The Long Dark is a video game in development by Canadian Hinterland Studios.
The game was successfully funded on Kickstarter in 2013 and received additional funding from the Canada Media Fund. It was released as an alpha on Steam and Xbox One in 2014.
A survival game at its core, it presents the player with a menacing scenario where, after some global catastrophe, they are left in the Canadian wilderness during harsh winter and with limited resources, from which point it is in some sense up to the player's wit and creativity to survive the many dangers of being alone in the winter.
At the time of writing, there is only a survival sandbox mode for the game, where the measure of your success is determined by whether you are alive or not, and for how many days you have been, but Hinterland Studios say they will release a story mode late 2015, presenting the player with hard moral choices and demanding them to choose whether they will be "savior or survivor" to the characters they meet along the way.
The sandbox mode starts off in a 20 km2 map including hilly areas, a lake, some cabins and logging camps and an abandoned hydro-electric power plant.
Playing the game, the most basic hazard is the cold weather itself, which will sap your strength and energy, and potentially cause hypothermia, requiring shelter and heat to recover. There are also environmental hazards, from a sprained ankle or wrist from taking a fall or tripping, to hungry wolves and bears that view you as nothing but their next meal. The weather shifts unpredictably, and as anyone who has been in a snowstorm can verify, the path you thought led to safety, can suddenly lead you to the edge of a deadly drop into a ravine. You may also, as in real life, suffer multiple injuries and have limited resources, forcing you to do triage between several potentially deadly wounds to fix the most criticial and life threatening first.
In addition to the straight injuries and infections you might sustain, you also need to keep an eye on your calorie level, requiring you to almost constantly search for food in the barren wastes. If you find a fishing tackle and a knife or hatchet, you might be able to break the ice inside that little fishing hut you discovered on the lake. If you keep the fish on you for too long, wolves and bears will be attracted to the smell of decomposing meat, and you are more likely to get mauled on your way to find firewood or a place to eat your fish and sleep. This being a snow covered winter wonderland, clean water is only a couple hours of melting and boiling away. Those hours, however, might be crucial to other aspects of your survival.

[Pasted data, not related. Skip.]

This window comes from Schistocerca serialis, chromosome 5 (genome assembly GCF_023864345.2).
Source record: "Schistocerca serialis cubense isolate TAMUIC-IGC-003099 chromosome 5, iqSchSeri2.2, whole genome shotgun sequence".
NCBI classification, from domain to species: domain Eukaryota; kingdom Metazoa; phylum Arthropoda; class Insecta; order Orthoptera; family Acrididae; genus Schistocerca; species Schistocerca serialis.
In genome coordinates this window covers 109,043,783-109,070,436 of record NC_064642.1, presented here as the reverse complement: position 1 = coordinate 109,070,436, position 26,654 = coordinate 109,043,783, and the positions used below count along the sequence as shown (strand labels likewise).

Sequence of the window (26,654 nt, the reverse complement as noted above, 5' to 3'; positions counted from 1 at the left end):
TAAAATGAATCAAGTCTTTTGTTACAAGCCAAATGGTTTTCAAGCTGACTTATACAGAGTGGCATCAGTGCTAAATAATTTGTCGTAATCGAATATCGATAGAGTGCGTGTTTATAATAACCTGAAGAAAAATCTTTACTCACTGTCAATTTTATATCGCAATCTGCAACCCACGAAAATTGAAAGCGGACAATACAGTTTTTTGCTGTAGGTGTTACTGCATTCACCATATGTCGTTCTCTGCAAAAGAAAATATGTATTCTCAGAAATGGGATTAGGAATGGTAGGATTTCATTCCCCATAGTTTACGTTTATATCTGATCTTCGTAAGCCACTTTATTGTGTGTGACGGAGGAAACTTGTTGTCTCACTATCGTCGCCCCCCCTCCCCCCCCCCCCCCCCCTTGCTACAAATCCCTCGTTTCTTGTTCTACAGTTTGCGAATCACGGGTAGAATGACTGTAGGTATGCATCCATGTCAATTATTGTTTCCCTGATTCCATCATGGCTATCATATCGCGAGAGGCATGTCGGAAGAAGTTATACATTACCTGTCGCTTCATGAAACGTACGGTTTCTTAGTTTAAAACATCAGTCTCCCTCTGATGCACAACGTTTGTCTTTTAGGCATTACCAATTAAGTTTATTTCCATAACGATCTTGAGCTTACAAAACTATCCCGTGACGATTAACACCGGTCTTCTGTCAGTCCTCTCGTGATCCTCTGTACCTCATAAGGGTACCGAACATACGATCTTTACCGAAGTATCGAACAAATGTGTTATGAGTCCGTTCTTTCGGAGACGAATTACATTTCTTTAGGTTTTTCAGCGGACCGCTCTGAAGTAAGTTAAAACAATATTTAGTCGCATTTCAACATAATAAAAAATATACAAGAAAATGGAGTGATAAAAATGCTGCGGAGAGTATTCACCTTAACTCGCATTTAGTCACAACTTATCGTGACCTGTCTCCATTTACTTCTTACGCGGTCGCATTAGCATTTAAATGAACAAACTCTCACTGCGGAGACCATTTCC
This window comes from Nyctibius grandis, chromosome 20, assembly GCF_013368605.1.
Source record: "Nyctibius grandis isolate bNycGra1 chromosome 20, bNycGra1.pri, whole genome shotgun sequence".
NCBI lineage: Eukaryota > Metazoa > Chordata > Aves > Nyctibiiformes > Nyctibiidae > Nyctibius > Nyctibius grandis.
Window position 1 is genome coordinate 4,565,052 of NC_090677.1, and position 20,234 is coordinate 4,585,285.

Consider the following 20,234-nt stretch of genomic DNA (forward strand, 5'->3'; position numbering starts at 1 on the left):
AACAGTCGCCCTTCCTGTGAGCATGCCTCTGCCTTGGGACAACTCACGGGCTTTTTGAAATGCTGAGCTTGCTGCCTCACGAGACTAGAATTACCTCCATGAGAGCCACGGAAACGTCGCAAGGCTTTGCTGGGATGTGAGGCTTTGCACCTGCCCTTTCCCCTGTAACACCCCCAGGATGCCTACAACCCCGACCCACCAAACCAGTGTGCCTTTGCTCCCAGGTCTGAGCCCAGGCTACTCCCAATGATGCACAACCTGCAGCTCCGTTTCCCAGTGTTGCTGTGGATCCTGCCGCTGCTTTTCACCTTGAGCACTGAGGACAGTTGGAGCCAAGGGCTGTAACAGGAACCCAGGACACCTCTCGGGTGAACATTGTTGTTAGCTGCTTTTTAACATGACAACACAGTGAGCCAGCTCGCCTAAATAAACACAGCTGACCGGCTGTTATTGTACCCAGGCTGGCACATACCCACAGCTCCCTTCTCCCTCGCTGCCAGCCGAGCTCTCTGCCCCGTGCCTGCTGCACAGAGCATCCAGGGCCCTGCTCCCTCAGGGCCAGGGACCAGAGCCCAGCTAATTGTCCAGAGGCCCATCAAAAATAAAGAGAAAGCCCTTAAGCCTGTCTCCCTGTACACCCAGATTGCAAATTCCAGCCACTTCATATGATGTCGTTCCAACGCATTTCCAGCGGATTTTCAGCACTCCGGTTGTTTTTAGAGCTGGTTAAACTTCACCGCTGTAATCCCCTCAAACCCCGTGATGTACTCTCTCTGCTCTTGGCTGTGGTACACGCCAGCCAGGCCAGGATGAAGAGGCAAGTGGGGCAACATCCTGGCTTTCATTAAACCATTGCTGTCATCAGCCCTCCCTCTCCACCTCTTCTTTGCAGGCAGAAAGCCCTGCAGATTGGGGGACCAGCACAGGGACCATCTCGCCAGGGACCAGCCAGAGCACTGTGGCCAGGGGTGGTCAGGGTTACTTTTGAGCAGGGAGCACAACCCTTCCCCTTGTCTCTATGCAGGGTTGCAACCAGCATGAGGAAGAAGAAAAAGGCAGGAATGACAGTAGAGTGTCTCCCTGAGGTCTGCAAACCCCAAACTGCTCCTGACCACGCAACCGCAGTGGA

If you're lucky enough to locate an old rifle, or crafty enough to make a bow and some arrows out of animal guts and cured wood, you might bump up a few notches on the food chain. If not, you're left to forage for berries and old world candy bars and cans of dog food and peaches.
In order to survive you need to keep lighting fires, be it in a cabin stove or out on the snow. This means you need to forage for wood and tinder, costing you calories and valuable daylight. You also need to sleep regularly, and safety is always a balancing act. There is little use in finding a cozy cabin if it doesn't have any resources and you're running low on food.
You may choose between a female and male protagonist, and there are three difficulty levels.
- In Pilgrim, animal life will not attack you unprovoked, and it's only you versus the environment, unless you poke the proverbial sleeping bear. Some of the drop rates are shifted to make gameplay less punishing.
- In Voyageur, you're running the risk of being mauled and eaten, but will not be irreparably fucked every time you see a wolf prowling in the distance.
- In Stalker, my mode of choice, everything is stacked against you. The weather is more unpredictable, loot is harder to find, and wolves are out to FUCKING KILL YOU. It's an exhilarating ride, and if you're tired of games with a bad case of the hand-holdies, you might find it refreshing.
In every game mode, death is permanent. You may not load a save to counteract the erronous and foolhearty ways that led you to your demise once you're cold and dead.
As I played, I noticed myself constantly evaluating the need for food up against the need for warmth and safety. The choice was not always easy, and there were many times where I felt real terror as the fog settled in while I was trying to find my way back to my designated bunk in the cabin I found, as the sun was setting and I could hear the wolves howl in the distance.
As mentioned earlier in the node, this game is still in development, but an alpha version can be purchased on Steam and in whatever marketplace is available for Xbox One. More information about the game is available at the website of Hinterland Studios.
I think the graphical style (similar to cel-shading) and audio work on this game so far is superb. The ambience varies between calm and gorgeous to horrifying, all without any bogeymen or aliens or dropbears or ghosts.
The game is irregularly but not rarely updated and modified by the developers, adding some things, removing others or tuning the gameplay in some way congruent with input by the community or in-house playtesting.
I had very real emotional experiences with this game. It presents a very clear and not too unrealistic scenario that highlights how vulnerable we are as humans, and how dependent we are on technology and tools. I cannot recommend this game enough, and I hope some of you will also find it entertaining.
3 of 3 crow's feathers.